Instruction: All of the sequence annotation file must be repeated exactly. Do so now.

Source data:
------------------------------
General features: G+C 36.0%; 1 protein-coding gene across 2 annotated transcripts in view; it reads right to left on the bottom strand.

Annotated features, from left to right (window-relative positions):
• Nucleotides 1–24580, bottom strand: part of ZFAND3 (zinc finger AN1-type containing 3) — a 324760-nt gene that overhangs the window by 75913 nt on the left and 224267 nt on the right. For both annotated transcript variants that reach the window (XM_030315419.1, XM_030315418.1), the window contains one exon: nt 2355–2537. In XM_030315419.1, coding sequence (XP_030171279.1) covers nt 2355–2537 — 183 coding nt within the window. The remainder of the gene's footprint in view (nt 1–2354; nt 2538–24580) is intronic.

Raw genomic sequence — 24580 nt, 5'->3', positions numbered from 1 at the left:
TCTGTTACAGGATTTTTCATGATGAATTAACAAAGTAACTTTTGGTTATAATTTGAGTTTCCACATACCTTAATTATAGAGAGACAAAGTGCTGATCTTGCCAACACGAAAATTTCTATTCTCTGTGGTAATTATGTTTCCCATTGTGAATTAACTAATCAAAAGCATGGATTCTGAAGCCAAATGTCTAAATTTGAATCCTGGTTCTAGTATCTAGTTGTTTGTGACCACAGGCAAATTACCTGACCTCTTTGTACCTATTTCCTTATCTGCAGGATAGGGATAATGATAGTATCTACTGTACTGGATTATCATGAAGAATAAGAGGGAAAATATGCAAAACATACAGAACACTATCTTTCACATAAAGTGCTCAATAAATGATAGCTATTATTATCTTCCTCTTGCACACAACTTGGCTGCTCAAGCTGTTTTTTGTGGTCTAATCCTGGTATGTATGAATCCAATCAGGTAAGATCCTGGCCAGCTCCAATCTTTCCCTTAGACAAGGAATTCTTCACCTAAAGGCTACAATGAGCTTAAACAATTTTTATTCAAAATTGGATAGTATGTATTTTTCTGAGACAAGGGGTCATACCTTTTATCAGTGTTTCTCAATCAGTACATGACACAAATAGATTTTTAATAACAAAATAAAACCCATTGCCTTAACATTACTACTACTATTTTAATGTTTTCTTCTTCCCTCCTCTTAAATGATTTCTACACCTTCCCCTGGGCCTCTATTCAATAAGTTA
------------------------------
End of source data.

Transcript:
General features: G+C 36.0%; 1 protein-coding gene across 2 annotated transcripts in view; it reads right to left on the bottom strand.

Annotated features, from left to right (window-relative positions):
• Nucleotides 1–24580, bottom strand: part of ZFAND3 (zinc finger AN1-type containing 3) — a 324760-nt gene that overhangs the window by 75913 nt on the left and 224267 nt on the right. For both annotated transcript variants that reach the window (XM_030315419.1, XM_030315418.1), the window contains one exon: nt 2355–2537. In XM_030315419.1, coding sequence (XP_030171279.1) covers nt 2355–2537 — 183 coding nt within the window. The remainder of the gene's footprint in view (nt 1–2354; nt 2538–24580) is intronic.

Raw genomic sequence — 24580 nt, 5'->3', positions numbered from 1 at the left:
TCTGTTACAGGATTTTTCATGATGAATTAACAAAGTAACTTTTGGTTATAATTTGAGTTTCCACATACCTTAATTATAGAGAGACAAAGTGCTGATCTTGCCAACACGAAAATTTCTATTCTCTGTGGTAATTATGTTTCCCATTGTGAATTAACTAATCAAAAGCATGGATTCTGAAGCCAAATGTCTAAATTTGAATCCTGGTTCTAGTATCTAGTTGTTTGTGACCACAGGCAAATTACCTGACCTCTTTGTACCTATTTCCTTATCTGCAGGATAGGGATAATGATAGTATCTACTGTACTGGATTATCATGAAGAATAAGAGGGAAAATATGCAAAACATACAGAACACTATCTTTCACATAAAGTGCTCAATAAATGATAGCTATTATTATCTTCCTCTTGCACACAACTTGGCTGCTCAAGCTGTTTTTTGTGGTCTAATCCTGGTATGTATGAATCCAATCAGGTAAGATCCTGGCCAGCTCCAATCTTTCCCTTAGACAAGGAATTCTTCACCTAAAGGCTACAATGAGCTTAAACAATTTTTATTCAAAATTGGATAGTATGTATTTTTCTGAGACAAGGGGTCATACCTTTTATCAGTGTTTCTCAATCAGTACATGACACAAATAGATTTTTAATAACAAAATAAAACCCATTGCCTTAACATTACTACTACTATTTTAATGTTTTCTTCTTCCCTCCTCTTAAATGATTTCTACACCTTCCCCTGGGCCTCTATTCAATAAGTTA